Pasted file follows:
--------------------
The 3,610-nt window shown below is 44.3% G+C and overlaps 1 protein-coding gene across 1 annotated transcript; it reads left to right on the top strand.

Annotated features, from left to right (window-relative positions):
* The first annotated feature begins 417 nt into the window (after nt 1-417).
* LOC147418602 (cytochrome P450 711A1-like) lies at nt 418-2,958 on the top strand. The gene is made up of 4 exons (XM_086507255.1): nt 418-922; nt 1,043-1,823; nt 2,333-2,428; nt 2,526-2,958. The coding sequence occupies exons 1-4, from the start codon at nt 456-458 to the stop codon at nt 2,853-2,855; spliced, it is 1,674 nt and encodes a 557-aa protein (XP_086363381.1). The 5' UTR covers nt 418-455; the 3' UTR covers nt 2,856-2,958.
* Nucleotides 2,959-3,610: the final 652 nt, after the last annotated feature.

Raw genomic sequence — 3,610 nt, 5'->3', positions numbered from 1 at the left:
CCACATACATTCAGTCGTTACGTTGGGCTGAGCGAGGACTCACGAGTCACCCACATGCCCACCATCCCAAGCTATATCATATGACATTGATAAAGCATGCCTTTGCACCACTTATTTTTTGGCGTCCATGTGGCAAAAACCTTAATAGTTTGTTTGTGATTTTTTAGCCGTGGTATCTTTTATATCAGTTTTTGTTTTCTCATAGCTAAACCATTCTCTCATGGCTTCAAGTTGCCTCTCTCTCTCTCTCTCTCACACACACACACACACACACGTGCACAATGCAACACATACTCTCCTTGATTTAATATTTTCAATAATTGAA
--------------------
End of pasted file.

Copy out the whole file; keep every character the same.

The 3,610-nt window shown below is 44.3% G+C and overlaps 1 protein-coding gene across 1 annotated transcript; it reads left to right on the top strand.

Annotated features, from left to right (window-relative positions):
* The first annotated feature begins 417 nt into the window (after nt 1-417).
* LOC147418602 (cytochrome P450 711A1-like) lies at nt 418-2,958 on the top strand. The gene is made up of 4 exons (XM_086507255.1): nt 418-922; nt 1,043-1,823; nt 2,333-2,428; nt 2,526-2,958. The coding sequence occupies exons 1-4, from the start codon at nt 456-458 to the stop codon at nt 2,853-2,855; spliced, it is 1,674 nt and encodes a 557-aa protein (XP_086363381.1). The 5' UTR covers nt 418-455; the 3' UTR covers nt 2,856-2,958.
* Nucleotides 2,959-3,610: the final 652 nt, after the last annotated feature.

Raw genomic sequence — 3,610 nt, 5'->3', positions numbered from 1 at the left:
CCACATACATTCAGTCGTTACGTTGGGCTGAGCGAGGACTCACGAGTCACCCACATGCCCACCATCCCAAGCTATATCATATGACATTGATAAAGCATGCCTTTGCACCACTTATTTTTTGGCGTCCATGTGGCAAAAACCTTAATAGTTTGTTTGTGATTTTTTAGCCGTGGTATCTTTTATATCAGTTTTTGTTTTCTCATAGCTAAACCATTCTCTCATGGCTTCAAGTTGCCTCTCTCTCTCTCTCTCTCACACACACACACACACACACGTGCACAATGCAACACATACTCTCCTTGATTTAATATTTTCAATAATTGAA